Let’s start with the word “labor.”  

Men and women may have different associations with the word “labor”. Men might think of labor in terms of a “ job.” Women might be more inclined to think of the “labor”in the context of giving birth.

Today, I want to explore a deeper meaning of what we call Labor Day.

What is your association with Labor Day as a weekend?

Is Labor Day

  • The last hurrah of summer?
  • The weekend to catch supposedly fantastic sales?
  • A time to appreciate the dignity of workers? (The historical origin of Labor Day)
  • All of the above?

For many Americans, Labor Day is still celebrated in cities and towns across the United States with parades, picnics, barbecues, fireworks displays, and other public gatherings.

Can a “Labor Day” mean something even deeper?

Why do you “labor”?

Barely ten years after St. Vincent died, famed British builder of cathedrals, Christopher Wren, described observing three bricklayers.  All were working very hard. 

He asked them each the same question “What are you doing?”  Each answered accurately… yet differently.  [In the back of their minds, they may have thought, “Don’t you understand what you see!”]

The first bricklayer said, “I’m a bricklayer. I’m working hard to feed my family.

The second bricklayer responded, “I’m a builder. I’m building a wall.

But the third bricklayer, perhaps with a gleam in his eye, announced, “I’m a cathedral builder. I’m building a great cathedral to The Almighty.”

For the first bricklayer, building the wall was a job. For the second bricklayer, it was an occupation. For the third bricklayer, it was a calling.

All three answers were true… But the third bricklayer saw a much bigger picture.

Inspiring as his answer might be is there something deeper about our labors?

Building something bigger than a great cathedral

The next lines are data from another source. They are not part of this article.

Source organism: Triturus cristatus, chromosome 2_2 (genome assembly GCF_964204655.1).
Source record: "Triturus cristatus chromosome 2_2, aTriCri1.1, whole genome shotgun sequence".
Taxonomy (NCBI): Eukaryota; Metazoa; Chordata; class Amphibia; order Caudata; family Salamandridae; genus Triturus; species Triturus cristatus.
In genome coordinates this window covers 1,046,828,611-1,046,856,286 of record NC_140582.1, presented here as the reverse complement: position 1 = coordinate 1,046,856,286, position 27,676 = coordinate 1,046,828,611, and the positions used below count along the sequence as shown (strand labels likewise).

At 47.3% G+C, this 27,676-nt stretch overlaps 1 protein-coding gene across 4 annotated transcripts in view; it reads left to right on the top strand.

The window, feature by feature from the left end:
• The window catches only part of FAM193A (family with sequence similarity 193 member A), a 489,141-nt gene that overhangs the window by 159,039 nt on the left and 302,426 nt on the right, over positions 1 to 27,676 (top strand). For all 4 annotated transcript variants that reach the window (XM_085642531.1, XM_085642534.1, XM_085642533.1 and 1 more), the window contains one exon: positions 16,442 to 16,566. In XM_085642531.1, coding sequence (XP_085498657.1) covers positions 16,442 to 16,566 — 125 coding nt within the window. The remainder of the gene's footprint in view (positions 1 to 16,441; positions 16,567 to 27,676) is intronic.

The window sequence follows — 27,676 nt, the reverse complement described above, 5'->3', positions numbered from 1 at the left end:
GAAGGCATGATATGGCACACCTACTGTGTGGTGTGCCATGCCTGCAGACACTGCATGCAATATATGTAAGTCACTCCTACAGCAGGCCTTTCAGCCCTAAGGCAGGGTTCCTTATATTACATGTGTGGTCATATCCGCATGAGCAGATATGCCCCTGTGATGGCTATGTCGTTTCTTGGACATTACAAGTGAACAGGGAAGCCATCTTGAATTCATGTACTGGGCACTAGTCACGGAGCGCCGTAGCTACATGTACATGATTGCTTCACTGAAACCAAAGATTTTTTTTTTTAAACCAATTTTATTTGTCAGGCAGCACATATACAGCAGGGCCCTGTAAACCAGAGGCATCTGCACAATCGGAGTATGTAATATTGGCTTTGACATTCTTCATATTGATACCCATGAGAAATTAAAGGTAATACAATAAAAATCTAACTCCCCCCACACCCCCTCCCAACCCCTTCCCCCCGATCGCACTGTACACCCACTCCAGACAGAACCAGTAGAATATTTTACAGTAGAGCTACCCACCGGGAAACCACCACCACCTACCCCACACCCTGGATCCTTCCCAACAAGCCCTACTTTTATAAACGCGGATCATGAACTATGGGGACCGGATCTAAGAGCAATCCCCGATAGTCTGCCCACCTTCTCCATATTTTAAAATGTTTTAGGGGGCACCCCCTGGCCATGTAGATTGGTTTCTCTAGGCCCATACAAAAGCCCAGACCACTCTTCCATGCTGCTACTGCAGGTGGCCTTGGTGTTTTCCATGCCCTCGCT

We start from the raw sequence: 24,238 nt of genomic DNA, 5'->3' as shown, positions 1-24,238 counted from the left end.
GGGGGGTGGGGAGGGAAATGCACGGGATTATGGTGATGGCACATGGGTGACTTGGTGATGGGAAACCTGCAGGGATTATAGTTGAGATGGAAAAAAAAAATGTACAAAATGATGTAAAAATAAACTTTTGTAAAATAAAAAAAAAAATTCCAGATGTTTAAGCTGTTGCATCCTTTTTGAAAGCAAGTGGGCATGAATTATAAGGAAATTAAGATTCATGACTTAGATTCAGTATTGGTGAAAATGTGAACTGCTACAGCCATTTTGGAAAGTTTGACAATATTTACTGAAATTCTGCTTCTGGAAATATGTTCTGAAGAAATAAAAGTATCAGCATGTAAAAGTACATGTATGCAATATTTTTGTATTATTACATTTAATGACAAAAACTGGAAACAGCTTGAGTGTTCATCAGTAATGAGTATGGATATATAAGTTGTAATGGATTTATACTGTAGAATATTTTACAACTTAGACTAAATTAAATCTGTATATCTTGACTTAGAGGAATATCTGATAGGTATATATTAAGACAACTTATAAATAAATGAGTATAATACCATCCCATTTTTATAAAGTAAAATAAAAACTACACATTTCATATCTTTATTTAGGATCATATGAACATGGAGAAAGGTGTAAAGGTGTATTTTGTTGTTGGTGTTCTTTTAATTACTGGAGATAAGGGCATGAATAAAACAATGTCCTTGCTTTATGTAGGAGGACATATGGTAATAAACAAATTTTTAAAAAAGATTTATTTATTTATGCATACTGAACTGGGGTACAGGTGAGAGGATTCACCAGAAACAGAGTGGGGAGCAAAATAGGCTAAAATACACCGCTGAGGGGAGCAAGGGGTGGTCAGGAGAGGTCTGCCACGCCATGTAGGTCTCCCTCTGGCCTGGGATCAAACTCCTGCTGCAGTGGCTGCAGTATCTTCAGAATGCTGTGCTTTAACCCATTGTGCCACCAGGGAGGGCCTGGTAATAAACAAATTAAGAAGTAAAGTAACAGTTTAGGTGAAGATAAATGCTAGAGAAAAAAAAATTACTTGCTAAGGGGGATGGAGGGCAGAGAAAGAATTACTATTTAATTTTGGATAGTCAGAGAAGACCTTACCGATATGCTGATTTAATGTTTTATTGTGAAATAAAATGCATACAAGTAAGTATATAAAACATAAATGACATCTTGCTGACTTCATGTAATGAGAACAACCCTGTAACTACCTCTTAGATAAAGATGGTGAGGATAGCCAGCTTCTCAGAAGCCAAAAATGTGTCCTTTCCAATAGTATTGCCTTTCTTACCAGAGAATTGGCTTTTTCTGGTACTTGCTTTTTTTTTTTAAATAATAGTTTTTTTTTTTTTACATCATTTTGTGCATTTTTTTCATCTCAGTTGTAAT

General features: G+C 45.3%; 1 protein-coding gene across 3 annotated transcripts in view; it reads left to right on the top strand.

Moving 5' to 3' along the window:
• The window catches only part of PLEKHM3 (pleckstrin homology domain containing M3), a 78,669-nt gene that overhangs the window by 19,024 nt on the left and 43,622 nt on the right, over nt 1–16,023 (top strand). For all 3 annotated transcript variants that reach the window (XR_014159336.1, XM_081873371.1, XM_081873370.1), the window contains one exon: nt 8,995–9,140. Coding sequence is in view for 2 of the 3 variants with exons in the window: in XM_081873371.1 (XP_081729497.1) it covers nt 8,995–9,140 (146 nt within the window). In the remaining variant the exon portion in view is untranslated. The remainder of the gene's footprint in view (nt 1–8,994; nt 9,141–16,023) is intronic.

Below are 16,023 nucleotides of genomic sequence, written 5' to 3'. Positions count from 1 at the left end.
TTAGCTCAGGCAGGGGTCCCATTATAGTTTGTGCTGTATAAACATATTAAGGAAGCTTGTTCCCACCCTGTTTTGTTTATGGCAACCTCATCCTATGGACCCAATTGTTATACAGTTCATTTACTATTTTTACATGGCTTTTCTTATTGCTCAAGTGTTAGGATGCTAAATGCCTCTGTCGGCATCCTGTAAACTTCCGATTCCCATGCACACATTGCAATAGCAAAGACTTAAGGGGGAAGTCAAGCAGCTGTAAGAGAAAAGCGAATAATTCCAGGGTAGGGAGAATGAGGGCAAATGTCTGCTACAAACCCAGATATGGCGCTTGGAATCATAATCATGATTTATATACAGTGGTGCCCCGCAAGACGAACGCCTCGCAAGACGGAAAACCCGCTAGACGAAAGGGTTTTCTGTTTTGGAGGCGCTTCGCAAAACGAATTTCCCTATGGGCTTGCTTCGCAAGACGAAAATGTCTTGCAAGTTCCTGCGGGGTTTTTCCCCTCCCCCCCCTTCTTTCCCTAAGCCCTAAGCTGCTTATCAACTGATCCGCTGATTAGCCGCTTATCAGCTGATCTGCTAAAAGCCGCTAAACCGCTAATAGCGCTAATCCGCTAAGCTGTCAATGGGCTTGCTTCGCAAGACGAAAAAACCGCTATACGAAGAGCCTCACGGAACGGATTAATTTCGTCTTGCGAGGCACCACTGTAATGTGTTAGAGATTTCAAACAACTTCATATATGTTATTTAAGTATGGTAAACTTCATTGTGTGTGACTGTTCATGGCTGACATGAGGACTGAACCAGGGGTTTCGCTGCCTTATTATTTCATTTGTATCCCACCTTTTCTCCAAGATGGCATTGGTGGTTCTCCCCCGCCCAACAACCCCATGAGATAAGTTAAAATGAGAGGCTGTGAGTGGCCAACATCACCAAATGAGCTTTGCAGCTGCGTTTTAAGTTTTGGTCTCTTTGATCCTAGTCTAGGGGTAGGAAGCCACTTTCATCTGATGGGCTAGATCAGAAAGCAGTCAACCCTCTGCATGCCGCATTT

Yes, there is an even bigger perspective than seeing our labor of whatever “bricks” we lay as part of building a great cathedral.

Remember, whatever other things we “labor’’ at, Jesus taught us to pray “thy kingdom come.”

Isn’t building community a secular way of saying building the kingdom of God?  What could be a greater labor than laboring in the kingdom of God/

Jesus spoke of the kingdom as so much more than a political or earthly empire. He spoke of a spiritual reality that is both present and future. He explained it in terms of justice, love, mercy, and compassion, openness to all people regardless of their social status or background. Jesus spoke of us as being judged by how we treated the least of his brothers and sisters. He called each of us to live (work at) living in God’s kingdom.

Jesus calls each of us to more than working out my working at my personal relationship to God.. He offers us a much bigger picture of God’s Kingdom and our mission.

Celebration that leads to action

With his teaching on the last judgment he is asking us about our lanor in building the kingdom of God.

So we can’t just talk about being God’s sons and daughters as individuals. We also have to live and work at realizing we are literally sisters and brothers. This is what gives ultimate meaning to all our other labors!

Building this community is hard work. It goes against the grain of our selfishness.

God’s people gather as a community or God’s family.

When the community “gathers” in a cathedral or any other place, it wakes up to and celebrates who we are as the Body of Christ.

When we gather in one place, we take time out to give thanks as sons and daughters, sisters and brothers.

We commit ourselves to being a “light to the nations” by building up rather than tearing down barriers that exist.

In each Eucharist, we celebrate what already is and commit ourslves to the most importaant work or labor of living as the community God calls us to. Celebrating helps us move forward with Jesus in the important work of proclaiming and living in God’s kingdom.

In each Eucharist, we take time out to celebrate this labor of love. We draw strength for laboring together with Jesus to build the kingdom of God.

In each eucharistic gathering we gather with our God who rested on the seventh day and saw that everything was good. We accept God’s invitation to continue laboring in God’s kingdom.

Eucharist is a kind of spiritual Labor Day with many deeper dimensions

When we pray “thy kingdom come,” do we realize our labors contribute to building God’s kingdom even here, even now?